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Tower of Babel
Video 4 of 6
So the Torah is telling its story very, very concisely. In such a concise story you have to wonder if the Torah goes out of its way to include any little bits of detail that don't seem all that important? If you look carefully there is some of that detail here in the story. You could just scan through these nine verses, what would you take out here?
So for my money I would take out this. The people have this plan, they want to build this city, they want to build this tower, it's all great, but what about this? Hava nilbenah leveinim - comes let's make bricks. Venisrefa l'sreifa. Vatehi lahem haleveinah l'aven vehacheimar haya lahem lachomer. You've got the building materials, bricks that are thrown in the fire and they use mortar instead of pitch. This is sort of the building list, the inventory from Home Depot. I mean, it doesn't really seem that important what it was that they made this out of and what the construction process was. Why does the Torah waste basically one-ninth of the story on telling me this stuff?
So this is one further question I want to add with you, and then one final thing I want to just touch base with you, which is that if you're looking to conserve space in this story - again it's only nine verses, if for some reason or another it was important for you as an author to write this very, very concisely, what else could you do to make this a more concise story? So let's look carefully at their plot for a second. Vayomru ish el rei'eihu - I'm reading now from verse 3; Hava nilbenah leveinim venisrefa l'sreifa. Vatehi lahem haleveinah l'aven vehacheimar haya lahem lachomer. So this is their plot, one person says to another, come let's make bricks, let's throw them in the fire and bricks became for them like stone, and pitch became for them like mortar. Now look at verse four. Vayomru - and they said; Hava nivneh lanu ir - come let's build a city and let's build a tower, and it's; V'rosho bashomayim - its head will be - and his head will be in heaven. Thereby we'll make us a name so that we don't scatter.
Okay, what can you do to verse three and four in order to make this more concise? You could cut stuff out. What could you cut out over here? What you can cut out here, I believe, is there's an extra Vayomru. Look at it in the English; And they said to one another. Now nobody talked to the middle, right? It's just one people talking among themselves but you got this other And-they-said. Now why can't you take out one of these And-they-said? There's the same people talking the whole time, you know, it's one speech, why break it into speeches? Why the extra Vayomru? Why the extra And-they-said?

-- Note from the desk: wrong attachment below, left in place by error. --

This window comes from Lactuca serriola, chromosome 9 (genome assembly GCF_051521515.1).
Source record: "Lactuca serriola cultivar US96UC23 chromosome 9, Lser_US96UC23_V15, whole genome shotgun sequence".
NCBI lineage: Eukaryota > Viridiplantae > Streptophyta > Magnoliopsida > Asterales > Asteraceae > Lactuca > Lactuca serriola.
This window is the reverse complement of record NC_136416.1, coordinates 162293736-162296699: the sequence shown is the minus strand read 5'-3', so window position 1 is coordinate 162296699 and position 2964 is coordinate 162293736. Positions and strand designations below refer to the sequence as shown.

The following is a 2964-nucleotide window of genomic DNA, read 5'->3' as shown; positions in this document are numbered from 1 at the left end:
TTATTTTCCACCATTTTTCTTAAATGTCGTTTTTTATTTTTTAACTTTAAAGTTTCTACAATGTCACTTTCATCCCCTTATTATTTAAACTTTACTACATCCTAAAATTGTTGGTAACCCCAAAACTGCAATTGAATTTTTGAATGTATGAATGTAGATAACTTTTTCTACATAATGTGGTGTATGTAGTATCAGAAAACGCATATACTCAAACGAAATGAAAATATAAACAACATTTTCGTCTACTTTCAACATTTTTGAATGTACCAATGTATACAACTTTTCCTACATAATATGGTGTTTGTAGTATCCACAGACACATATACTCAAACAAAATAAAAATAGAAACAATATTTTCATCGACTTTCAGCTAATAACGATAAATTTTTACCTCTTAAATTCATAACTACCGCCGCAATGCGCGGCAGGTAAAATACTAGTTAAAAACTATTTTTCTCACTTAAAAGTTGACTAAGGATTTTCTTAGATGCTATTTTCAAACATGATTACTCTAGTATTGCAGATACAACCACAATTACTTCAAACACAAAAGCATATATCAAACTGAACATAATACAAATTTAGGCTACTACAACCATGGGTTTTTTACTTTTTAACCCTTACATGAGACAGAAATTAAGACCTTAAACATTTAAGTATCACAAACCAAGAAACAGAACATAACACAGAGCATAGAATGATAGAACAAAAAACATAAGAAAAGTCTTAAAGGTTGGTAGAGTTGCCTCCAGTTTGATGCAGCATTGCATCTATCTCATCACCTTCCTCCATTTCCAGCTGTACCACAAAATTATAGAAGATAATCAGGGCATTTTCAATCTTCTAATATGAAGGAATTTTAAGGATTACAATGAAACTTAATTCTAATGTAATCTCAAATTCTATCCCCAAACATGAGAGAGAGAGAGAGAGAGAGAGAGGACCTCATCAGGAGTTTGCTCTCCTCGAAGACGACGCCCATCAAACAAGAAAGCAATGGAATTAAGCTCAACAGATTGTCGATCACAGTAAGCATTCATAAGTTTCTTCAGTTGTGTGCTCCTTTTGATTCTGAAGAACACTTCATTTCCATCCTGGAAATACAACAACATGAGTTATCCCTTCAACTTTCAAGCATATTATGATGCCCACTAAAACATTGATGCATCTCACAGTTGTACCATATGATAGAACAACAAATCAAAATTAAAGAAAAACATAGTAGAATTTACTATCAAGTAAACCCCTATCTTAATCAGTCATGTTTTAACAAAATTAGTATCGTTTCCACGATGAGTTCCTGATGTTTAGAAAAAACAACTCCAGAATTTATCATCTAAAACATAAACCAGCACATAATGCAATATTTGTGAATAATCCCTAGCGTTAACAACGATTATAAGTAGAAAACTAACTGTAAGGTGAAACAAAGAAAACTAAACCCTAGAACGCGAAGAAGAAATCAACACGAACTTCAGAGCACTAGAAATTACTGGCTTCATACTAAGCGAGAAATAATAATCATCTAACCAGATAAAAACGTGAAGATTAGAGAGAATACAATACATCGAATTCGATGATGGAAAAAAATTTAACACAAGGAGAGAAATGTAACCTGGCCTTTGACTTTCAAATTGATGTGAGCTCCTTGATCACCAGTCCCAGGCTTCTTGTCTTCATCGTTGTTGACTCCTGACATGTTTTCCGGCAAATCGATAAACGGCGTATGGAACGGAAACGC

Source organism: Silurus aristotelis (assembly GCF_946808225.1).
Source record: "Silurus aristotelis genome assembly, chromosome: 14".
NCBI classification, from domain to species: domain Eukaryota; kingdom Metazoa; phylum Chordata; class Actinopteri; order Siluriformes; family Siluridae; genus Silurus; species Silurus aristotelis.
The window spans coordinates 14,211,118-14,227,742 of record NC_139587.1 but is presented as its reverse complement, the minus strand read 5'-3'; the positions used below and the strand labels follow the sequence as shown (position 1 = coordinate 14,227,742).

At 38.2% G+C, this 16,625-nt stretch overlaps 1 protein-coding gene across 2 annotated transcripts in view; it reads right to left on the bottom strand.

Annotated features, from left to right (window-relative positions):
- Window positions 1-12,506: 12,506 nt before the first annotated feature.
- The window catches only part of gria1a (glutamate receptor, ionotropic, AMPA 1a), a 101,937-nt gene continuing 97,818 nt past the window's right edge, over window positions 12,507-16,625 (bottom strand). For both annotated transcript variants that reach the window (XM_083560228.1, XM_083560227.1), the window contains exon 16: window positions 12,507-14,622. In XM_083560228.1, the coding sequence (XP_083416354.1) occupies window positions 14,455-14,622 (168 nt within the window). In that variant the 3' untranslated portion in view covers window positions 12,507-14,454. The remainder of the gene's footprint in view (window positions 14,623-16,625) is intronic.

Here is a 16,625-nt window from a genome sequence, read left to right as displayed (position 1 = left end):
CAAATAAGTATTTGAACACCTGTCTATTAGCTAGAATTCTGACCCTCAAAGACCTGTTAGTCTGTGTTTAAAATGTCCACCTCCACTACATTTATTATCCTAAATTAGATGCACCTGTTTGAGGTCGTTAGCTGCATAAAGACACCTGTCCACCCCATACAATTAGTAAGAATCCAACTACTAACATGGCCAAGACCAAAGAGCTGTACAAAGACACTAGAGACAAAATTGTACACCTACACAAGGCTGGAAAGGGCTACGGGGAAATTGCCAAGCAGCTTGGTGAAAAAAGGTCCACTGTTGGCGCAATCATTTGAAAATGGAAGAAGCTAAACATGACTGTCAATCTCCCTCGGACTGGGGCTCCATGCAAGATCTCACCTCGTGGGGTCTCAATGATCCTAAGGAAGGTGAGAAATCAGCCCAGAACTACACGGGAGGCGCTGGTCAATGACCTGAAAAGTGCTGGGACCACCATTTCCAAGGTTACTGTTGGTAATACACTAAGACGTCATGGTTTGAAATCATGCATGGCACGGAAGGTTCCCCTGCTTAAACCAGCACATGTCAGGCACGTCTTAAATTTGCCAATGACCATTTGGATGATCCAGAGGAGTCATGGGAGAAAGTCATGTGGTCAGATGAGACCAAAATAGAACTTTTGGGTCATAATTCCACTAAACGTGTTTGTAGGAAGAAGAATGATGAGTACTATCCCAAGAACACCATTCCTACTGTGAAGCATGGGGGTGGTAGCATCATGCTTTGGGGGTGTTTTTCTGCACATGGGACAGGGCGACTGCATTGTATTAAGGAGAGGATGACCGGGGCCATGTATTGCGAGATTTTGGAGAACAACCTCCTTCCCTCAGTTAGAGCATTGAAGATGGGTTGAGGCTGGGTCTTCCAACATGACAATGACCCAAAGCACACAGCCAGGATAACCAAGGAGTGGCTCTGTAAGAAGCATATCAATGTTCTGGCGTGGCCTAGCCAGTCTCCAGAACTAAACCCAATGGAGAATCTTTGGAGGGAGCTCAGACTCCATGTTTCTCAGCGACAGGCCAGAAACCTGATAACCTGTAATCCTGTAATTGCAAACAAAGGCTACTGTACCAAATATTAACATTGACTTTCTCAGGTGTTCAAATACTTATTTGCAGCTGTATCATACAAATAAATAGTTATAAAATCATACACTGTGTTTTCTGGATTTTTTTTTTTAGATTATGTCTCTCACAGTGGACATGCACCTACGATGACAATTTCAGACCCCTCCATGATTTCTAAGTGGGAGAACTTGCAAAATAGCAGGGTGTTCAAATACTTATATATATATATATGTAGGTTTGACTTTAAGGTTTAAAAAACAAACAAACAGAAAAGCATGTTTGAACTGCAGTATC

So I believe that this really holds a key for us. This double Vayomru is a key really to understanding the whole text, along with one other aspect of the double Vayomru, which is the sort of inverted way in which this plays out. Let me ask you this final question. Which do you think should come first? If you look at these two declarations, three and four, which ought to come first? Declaration number one is, let's make bricks and the bricks serve for them as stone. Declaration number two is, let's make ourselves a city and a tower with the top in heaven. Which makes more sense to come first? I mean if I were the tower builders, first you have a plan what you want to do, hey guys let's make ourselves a tower. Then somebody would say, yeah but what are we going to build it out of? You say, no problem we'll make bricks. I mean, that would be the normal way to do it. But over here it's inverted, isn't that strange? It's as if the first plan is to make bricks and then there's this plan to make a tower, that's kind of odd.
I think these two last observations are really key, (a) the inverted nature of verses three and four and (b) the double Vayomru.
The double Vayomru seems to signify the following. Don't think that this is one speech. Even though it's the same people talking, it's two distinct speeches, it's two different ideas, it's two different plans. This word over here Hava is actually signifying a plan. Hava - literally, come or let's. Literally, to give, give of yourselves. Hava nilbenah leveinim - come, let's do this. Again, Vayomru hava nivneh lanu ir. These two plans introduced by these words And-they-said, come let's do this, seems to indicate that it's not one plan with Part A, Part B, these are really two separate plans, which makes it all the stranger that the bricks should come first. It's almost as if the bricks is a plan in and of itself. It's like, what are you going to do with the bricks? Well we don't even know but we can make bricks, and then the plan becomes the tower.
That insight, I think, perhaps is a key to what this story is about. When we come back, what I'd like to do is see how that insight, the notion that there are two separate plans here, the first of which is to build the bricks, helps us to understand the other questions we had. Concerning the role of language, what the idea of making a name for themselves, what G-d had against the tower? All of the other things that we were concerned with, I think fall into place once we begin to see that. I'll come back next time and try to show you how I think that's so.
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